Guide to the Research Collections

- SECTION -- IV -- THE PURE AND APPLIED SCIENCES
- 60 -- ARENTS TOBACCO COLLECTION
- RESOURCES
- Prints and Drawings

Prints and Drawings

Pictorial representations of tobacco, tobacco pipes, and tobacco smoking include original drawings, watercolors, engravings, mezzotints, and aquatints. There are prints by Hogarth, Gillray, and Cruikshank, and by North American lithographers such as Currier and Ives. Drawings of Rowlandson, Lewis Baumer, Kate Greenaway, and Rackham are present. Twenty-seven sheets of pencil drawings by George Catlin depict pipes and stems found among the various Indian tribes of North America.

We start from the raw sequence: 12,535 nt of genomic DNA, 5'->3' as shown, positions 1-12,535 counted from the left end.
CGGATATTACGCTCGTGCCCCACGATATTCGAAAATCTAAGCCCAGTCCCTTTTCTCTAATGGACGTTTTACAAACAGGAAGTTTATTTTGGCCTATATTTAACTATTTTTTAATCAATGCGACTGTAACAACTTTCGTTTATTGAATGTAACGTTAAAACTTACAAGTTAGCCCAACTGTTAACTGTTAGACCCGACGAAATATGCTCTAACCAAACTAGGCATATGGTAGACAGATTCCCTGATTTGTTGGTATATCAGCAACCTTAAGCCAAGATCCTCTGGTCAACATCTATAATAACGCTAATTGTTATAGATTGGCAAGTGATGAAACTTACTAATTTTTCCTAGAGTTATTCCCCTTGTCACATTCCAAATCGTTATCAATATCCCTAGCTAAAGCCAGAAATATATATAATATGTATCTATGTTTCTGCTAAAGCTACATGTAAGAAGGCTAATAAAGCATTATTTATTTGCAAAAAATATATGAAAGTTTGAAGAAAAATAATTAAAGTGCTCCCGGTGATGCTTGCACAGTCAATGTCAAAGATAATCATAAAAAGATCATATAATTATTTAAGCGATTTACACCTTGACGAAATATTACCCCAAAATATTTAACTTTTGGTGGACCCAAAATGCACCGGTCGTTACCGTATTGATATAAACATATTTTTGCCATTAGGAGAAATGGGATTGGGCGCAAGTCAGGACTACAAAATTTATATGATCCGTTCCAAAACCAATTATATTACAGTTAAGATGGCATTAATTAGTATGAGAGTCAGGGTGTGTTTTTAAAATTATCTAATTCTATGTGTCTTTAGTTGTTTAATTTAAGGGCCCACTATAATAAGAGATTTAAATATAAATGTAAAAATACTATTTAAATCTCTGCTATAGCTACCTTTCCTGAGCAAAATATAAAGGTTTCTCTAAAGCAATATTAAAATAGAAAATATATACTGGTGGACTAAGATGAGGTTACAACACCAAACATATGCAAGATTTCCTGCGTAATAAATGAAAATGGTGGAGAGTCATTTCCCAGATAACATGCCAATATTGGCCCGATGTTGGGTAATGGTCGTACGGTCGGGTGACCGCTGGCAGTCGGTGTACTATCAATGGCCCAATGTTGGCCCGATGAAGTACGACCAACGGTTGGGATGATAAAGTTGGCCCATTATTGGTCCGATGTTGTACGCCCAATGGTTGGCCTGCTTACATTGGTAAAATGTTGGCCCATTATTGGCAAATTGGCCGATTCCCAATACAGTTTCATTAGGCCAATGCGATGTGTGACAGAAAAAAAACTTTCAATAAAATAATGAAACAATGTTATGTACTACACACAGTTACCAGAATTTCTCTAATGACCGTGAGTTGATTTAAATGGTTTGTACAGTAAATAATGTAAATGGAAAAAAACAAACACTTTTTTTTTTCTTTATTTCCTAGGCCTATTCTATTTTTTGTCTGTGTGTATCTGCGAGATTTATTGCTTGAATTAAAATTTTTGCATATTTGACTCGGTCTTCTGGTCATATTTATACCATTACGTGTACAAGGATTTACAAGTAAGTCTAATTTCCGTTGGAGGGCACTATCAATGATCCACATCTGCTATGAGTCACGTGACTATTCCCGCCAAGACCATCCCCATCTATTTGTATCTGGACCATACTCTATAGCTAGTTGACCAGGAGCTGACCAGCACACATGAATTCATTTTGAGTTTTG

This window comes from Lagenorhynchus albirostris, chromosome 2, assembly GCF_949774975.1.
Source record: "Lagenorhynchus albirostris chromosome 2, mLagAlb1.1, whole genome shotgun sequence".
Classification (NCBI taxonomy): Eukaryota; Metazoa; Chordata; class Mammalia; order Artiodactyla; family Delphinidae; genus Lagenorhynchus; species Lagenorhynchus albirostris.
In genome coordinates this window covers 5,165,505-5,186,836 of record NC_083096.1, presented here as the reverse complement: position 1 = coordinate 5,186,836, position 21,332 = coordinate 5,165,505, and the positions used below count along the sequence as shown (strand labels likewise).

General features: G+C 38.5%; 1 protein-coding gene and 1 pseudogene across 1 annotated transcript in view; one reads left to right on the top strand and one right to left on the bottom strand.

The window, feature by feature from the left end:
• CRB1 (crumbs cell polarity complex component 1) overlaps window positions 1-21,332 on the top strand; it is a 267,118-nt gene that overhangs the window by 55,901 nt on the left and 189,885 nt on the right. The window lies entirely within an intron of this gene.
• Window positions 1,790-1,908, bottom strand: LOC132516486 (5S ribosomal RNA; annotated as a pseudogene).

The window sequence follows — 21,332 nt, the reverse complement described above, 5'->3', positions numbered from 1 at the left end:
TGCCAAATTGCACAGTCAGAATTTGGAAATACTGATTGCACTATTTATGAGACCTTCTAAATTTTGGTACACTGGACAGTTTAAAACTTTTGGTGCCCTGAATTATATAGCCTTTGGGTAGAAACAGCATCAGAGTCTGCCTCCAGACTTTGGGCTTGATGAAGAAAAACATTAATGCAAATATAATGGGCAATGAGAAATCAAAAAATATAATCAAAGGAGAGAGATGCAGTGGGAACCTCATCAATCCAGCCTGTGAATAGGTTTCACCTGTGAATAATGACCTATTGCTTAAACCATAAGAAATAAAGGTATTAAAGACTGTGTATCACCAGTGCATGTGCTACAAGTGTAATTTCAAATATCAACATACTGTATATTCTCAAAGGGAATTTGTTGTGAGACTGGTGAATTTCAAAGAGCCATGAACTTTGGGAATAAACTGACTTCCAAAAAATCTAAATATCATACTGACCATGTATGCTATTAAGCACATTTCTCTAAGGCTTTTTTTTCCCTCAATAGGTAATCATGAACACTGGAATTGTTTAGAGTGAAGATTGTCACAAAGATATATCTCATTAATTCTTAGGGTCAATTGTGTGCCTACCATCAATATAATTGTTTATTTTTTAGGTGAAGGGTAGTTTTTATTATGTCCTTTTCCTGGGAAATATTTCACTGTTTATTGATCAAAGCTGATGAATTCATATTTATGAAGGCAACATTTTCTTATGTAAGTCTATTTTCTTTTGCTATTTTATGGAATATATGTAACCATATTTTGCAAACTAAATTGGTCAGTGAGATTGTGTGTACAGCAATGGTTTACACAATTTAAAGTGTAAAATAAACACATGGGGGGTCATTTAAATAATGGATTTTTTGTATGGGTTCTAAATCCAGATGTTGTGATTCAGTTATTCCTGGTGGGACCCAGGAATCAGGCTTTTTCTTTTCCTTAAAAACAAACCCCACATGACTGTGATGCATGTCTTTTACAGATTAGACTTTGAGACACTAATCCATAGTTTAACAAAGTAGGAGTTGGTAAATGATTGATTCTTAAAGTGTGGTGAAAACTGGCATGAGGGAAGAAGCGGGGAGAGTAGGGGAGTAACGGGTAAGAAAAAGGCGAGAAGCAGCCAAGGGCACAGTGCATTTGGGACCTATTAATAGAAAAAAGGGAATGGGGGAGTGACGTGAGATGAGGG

The cultivation and use of tobacco in the Western Hemisphere are documented by watercolor illustrations. Early examples of such drawings are the 31 superb illustrations in a Cuban manuscript of 1764, Nicolas Josť Rapun's "Instruccion general de el cultivo de tavacos." Perhaps the most notable contemporary drawings are 12 watercolors on Aztec and Mayan subjects executed in 1939 by Ariel Baynes, after the originals as reproduced in Lord Kingsborough's Antiquities of Mexico (1831-48).

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